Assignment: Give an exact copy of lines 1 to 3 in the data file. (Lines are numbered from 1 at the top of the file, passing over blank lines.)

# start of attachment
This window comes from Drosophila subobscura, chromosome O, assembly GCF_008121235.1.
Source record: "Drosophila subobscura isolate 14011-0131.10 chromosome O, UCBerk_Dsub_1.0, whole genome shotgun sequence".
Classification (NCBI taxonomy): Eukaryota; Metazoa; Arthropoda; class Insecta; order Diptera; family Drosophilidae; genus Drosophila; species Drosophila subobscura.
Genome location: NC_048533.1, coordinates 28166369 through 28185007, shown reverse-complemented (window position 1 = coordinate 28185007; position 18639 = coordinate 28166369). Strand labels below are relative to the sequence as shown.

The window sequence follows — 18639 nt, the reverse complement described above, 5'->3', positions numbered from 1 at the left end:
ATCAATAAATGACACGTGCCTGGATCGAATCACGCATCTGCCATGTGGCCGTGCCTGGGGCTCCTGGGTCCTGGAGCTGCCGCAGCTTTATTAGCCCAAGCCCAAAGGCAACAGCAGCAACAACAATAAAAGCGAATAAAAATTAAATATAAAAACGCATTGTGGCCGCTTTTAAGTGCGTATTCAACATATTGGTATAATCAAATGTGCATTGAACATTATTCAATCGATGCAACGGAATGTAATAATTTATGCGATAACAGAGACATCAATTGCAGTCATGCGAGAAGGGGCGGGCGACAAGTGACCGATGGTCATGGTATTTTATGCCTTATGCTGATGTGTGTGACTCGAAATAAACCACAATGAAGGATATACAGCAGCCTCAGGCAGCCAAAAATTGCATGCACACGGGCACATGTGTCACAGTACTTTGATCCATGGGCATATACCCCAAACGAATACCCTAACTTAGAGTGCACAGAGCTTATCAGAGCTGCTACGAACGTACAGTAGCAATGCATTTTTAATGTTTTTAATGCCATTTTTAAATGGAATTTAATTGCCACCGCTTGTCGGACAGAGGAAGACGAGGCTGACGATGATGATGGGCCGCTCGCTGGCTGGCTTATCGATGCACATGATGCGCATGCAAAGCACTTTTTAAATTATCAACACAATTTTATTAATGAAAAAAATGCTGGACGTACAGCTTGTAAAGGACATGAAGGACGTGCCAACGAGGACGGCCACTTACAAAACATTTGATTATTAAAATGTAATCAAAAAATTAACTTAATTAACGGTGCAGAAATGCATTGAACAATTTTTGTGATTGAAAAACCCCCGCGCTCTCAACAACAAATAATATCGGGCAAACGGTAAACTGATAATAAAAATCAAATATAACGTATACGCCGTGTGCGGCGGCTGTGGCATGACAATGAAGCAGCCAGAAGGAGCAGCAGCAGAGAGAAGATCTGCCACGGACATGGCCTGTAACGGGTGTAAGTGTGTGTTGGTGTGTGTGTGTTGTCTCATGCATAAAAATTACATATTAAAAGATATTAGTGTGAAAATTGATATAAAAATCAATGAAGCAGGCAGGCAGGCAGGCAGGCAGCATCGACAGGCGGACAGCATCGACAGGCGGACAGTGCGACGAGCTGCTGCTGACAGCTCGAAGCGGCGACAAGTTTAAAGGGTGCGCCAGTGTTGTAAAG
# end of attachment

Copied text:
This window comes from Drosophila subobscura, chromosome O, assembly GCF_008121235.1.
Source record: "Drosophila subobscura isolate 14011-0131.10 chromosome O, UCBerk_Dsub_1.0, whole genome shotgun sequence".
Classification (NCBI taxonomy): Eukaryota; Metazoa; Arthropoda; class Insecta; order Diptera; family Drosophilidae; genus Drosophila; species Drosophila subobscura.